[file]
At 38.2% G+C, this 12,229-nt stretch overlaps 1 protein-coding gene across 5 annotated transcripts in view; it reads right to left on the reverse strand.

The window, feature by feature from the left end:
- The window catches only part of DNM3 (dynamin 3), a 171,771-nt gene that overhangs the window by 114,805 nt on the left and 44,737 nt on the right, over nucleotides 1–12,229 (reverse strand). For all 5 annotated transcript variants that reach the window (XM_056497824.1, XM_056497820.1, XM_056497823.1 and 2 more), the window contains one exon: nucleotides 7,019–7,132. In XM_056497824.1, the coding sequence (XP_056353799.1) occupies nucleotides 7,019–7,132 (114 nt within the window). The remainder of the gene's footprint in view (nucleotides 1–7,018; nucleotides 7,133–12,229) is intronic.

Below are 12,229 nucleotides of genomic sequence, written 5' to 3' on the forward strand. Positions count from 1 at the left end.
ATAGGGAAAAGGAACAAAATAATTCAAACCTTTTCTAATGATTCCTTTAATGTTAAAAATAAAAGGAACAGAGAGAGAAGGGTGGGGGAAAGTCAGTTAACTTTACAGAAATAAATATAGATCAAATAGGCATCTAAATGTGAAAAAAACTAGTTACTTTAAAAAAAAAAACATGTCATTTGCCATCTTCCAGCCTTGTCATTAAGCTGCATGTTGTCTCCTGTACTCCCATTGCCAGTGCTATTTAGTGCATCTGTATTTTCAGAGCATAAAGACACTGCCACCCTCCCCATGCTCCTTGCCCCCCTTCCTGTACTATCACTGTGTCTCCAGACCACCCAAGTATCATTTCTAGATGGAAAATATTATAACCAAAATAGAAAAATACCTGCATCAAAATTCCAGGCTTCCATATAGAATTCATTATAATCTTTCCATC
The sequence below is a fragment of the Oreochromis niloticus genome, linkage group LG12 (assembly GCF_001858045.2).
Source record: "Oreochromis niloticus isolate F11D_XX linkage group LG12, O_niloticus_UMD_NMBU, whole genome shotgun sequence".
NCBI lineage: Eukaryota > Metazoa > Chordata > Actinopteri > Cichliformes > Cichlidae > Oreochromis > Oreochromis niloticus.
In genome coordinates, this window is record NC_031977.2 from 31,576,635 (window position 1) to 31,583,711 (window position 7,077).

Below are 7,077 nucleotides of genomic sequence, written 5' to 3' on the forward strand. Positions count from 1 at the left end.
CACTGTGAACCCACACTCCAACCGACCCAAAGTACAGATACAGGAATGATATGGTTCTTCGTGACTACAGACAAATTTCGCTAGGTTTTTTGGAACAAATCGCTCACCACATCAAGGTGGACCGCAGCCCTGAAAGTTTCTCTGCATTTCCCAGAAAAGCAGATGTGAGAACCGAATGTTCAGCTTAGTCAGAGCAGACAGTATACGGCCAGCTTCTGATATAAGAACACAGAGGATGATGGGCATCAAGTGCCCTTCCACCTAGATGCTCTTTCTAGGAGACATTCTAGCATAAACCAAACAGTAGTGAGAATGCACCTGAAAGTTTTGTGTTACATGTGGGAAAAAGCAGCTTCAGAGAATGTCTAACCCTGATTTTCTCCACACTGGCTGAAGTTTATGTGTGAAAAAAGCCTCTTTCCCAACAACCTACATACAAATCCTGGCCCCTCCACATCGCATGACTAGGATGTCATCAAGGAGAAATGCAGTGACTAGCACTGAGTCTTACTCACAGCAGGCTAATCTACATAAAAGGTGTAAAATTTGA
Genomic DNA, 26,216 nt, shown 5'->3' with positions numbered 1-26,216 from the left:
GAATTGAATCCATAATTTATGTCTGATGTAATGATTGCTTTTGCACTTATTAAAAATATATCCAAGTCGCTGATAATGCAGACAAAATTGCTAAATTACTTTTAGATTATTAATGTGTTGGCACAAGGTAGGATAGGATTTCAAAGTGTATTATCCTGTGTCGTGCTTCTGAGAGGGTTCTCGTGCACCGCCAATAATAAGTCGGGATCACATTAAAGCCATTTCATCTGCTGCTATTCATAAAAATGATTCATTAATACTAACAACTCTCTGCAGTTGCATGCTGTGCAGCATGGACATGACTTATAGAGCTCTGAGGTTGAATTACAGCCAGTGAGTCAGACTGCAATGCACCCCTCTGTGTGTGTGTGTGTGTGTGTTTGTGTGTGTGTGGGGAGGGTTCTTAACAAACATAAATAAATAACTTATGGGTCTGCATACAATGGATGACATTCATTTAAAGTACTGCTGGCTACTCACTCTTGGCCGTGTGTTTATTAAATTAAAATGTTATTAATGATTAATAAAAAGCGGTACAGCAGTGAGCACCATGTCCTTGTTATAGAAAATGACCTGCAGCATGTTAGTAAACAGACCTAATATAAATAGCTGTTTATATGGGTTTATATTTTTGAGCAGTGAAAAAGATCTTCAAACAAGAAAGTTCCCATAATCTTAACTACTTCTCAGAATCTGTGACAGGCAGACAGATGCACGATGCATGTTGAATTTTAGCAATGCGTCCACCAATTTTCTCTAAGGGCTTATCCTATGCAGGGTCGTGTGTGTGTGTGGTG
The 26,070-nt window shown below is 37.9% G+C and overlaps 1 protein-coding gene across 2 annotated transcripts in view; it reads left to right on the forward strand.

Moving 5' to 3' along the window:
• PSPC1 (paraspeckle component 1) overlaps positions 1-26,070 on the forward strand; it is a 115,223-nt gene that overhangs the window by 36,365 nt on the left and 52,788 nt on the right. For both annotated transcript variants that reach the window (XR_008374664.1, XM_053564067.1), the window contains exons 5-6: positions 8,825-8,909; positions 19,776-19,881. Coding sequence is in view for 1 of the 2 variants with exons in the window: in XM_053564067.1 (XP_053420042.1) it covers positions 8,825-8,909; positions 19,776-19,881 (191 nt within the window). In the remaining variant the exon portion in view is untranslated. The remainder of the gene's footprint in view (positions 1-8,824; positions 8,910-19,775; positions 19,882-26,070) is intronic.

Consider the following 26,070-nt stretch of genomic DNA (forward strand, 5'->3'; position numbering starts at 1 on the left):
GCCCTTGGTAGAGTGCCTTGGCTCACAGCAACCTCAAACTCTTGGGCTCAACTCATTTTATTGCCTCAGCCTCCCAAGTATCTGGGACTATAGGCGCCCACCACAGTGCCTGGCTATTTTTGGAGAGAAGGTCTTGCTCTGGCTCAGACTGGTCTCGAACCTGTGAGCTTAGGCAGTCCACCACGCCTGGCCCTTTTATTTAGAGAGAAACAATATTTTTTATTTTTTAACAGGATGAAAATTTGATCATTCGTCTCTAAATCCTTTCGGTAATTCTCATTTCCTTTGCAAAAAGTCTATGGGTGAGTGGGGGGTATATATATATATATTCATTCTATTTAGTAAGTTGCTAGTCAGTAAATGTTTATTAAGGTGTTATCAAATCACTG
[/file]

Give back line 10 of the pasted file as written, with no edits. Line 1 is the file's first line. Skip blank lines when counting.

Below are 7,077 nucleotides of genomic sequence, written 5' to 3' on the forward strand. Positions count from 1 at the left end.